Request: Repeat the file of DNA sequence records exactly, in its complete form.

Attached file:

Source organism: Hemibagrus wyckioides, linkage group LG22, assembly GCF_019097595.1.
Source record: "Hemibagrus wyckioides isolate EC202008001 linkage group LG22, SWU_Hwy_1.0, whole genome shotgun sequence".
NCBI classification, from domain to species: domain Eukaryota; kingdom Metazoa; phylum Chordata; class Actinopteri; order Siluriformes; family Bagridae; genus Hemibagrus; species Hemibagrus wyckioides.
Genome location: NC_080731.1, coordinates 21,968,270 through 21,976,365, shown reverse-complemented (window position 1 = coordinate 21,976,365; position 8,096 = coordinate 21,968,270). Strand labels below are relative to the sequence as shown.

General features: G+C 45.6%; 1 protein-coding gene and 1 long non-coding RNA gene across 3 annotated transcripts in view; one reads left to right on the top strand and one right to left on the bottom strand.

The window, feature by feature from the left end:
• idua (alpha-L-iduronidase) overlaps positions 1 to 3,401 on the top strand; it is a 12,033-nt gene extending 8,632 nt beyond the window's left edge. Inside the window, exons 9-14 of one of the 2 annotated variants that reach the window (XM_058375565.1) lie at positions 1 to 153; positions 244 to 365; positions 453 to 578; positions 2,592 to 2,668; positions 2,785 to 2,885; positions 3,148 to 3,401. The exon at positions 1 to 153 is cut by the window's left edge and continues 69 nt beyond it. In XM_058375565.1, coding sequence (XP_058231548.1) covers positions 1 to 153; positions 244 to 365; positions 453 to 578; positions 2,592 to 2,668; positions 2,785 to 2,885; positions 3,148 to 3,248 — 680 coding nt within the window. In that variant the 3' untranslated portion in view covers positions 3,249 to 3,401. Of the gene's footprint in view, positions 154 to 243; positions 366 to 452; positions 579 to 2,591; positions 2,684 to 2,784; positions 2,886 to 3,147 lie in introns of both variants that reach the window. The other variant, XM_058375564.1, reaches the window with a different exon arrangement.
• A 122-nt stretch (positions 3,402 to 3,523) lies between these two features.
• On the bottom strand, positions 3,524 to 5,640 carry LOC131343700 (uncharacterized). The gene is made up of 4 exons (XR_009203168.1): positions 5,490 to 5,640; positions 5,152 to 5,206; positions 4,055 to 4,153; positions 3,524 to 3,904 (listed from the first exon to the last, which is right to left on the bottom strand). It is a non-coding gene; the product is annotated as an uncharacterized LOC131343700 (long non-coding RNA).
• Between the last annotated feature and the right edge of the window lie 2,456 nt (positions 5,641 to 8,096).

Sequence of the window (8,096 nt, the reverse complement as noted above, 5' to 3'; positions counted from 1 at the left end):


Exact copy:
Source organism: Hemibagrus wyckioides, linkage group LG22, assembly GCF_019097595.1.
Source record: "Hemibagrus wyckioides isolate EC202008001 linkage group LG22, SWU_Hwy_1.0, whole genome shotgun sequence".
NCBI classification, from domain to species: domain Eukaryota; kingdom Metazoa; phylum Chordata; class Actinopteri; order Siluriformes; family Bagridae; genus Hemibagrus; species Hemibagrus wyckioides.
Genome location: NC_080731.1, coordinates 21,968,270 through 21,976,365, shown reverse-complemented (window position 1 = coordinate 21,976,365; position 8,096 = coordinate 21,968,270). Strand labels below are relative to the sequence as shown.

General features: G+C 45.6%; 1 protein-coding gene and 1 long non-coding RNA gene across 3 annotated transcripts in view; one reads left to right on the top strand and one right to left on the bottom strand.

The window, feature by feature from the left end:
• idua (alpha-L-iduronidase) overlaps positions 1 to 3,401 on the top strand; it is a 12,033-nt gene extending 8,632 nt beyond the window's left edge. Inside the window, exons 9-14 of one of the 2 annotated variants that reach the window (XM_058375565.1) lie at positions 1 to 153; positions 244 to 365; positions 453 to 578; positions 2,592 to 2,668; positions 2,785 to 2,885; positions 3,148 to 3,401. The exon at positions 1 to 153 is cut by the window's left edge and continues 69 nt beyond it. In XM_058375565.1, coding sequence (XP_058231548.1) covers positions 1 to 153; positions 244 to 365; positions 453 to 578; positions 2,592 to 2,668; positions 2,785 to 2,885; positions 3,148 to 3,248 — 680 coding nt within the window. In that variant the 3' untranslated portion in view covers positions 3,249 to 3,401. Of the gene's footprint in view, positions 154 to 243; positions 366 to 452; positions 579 to 2,591; positions 2,684 to 2,784; positions 2,886 to 3,147 lie in introns of both variants that reach the window. The other variant, XM_058375564.1, reaches the window with a different exon arrangement.
• A 122-nt stretch (positions 3,402 to 3,523) lies between these two features.
• On the bottom strand, positions 3,524 to 5,640 carry LOC131343700 (uncharacterized). The gene is made up of 4 exons (XR_009203168.1): positions 5,490 to 5,640; positions 5,152 to 5,206; positions 4,055 to 4,153; positions 3,524 to 3,904 (listed from the first exon to the last, which is right to left on the bottom strand). It is a non-coding gene; the product is annotated as an uncharacterized LOC131343700 (long non-coding RNA).
• Between the last annotated feature and the right edge of the window lie 2,456 nt (positions 5,641 to 8,096).

Sequence of the window (8,096 nt, the reverse complement as noted above, 5' to 3'; positions counted from 1 at the left end):